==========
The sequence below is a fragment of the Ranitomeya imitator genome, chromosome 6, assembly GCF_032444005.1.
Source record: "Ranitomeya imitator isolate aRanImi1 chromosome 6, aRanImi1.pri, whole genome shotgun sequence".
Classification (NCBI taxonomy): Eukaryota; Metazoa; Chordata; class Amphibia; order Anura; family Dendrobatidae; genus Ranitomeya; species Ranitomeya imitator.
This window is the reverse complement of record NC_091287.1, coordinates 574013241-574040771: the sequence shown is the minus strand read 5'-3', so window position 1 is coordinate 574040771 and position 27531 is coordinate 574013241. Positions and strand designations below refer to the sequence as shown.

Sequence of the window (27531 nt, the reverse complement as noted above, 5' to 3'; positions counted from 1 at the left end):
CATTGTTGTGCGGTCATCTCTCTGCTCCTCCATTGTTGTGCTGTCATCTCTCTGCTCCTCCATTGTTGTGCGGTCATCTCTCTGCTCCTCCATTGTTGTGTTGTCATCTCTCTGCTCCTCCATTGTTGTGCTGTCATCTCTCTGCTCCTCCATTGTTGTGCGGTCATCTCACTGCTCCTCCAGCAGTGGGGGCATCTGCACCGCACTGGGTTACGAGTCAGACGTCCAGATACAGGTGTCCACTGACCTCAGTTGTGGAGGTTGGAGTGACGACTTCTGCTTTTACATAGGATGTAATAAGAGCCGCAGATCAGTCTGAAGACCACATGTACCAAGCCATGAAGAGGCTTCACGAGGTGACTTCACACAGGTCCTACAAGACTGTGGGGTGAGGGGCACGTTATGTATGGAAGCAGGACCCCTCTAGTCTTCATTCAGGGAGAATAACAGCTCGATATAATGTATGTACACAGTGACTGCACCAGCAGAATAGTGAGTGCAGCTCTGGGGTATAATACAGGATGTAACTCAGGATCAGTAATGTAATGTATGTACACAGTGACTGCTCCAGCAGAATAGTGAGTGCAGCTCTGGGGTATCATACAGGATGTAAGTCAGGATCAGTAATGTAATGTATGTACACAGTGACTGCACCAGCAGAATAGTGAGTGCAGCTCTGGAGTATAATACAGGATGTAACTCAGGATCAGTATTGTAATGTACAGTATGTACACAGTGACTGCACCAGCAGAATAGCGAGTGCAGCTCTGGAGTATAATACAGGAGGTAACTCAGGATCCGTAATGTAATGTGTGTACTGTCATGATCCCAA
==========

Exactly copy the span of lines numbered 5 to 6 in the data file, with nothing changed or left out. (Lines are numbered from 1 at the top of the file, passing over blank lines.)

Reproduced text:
Sequence of the window (27531 nt, the reverse complement as noted above, 5' to 3'; positions counted from 1 at the left end):
CATTGTTGTGCGGTCATCTCTCTGCTCCTCCATTGTTGTGCTGTCATCTCTCTGCTCCTCCATTGTTGTGCGGTCATCTCTCTGCTCCTCCATTGTTGTGTTGTCATCTCTCTGCTCCTCCATTGTTGTGCTGTCATCTCTCTGCTCCTCCATTGTTGTGCGGTCATCTCACTGCTCCTCCAGCAGTGGGGGCATCTGCACCGCACTGGGTTACGAGTCAGACGTCCAGATACAGGTGTCCACTGACCTCAGTTGTGGAGGTTGGAGTGACGACTTCTGCTTTTACATAGGATGTAATAAGAGCCGCAGATCAGTCTGAAGACCACATGTACCAAGCCATGAAGAGGCTTCACGAGGTGACTTCACACAGGTCCTACAAGACTGTGGGGTGAGGGGCACGTTATGTATGGAAGCAGGACCCCTCTAGTCTTCATTCAGGGAGAATAACAGCTCGATATAATGTATGTACACAGTGACTGCACCAGCAGAATAGTGAGTGCAGCTCTGGGGTATAATACAGGATGTAACTCAGGATCAGTAATGTAATGTATGTACACAGTGACTGCTCCAGCAGAATAGTGAGTGCAGCTCTGGGGTATCATACAGGATGTAAGTCAGGATCAGTAATGTAATGTATGTACACAGTGACTGCACCAGCAGAATAGTGAGTGCAGCTCTGGAGTATAATACAGGATGTAACTCAGGATCAGTATTGTAATGTACAGTATGTACACAGTGACTGCACCAGCAGAATAGCGAGTGCAGCTCTGGAGTATAATACAGGAGGTAACTCAGGATCCGTAATGTAATGTGTGTACTGTCATGATCCCAA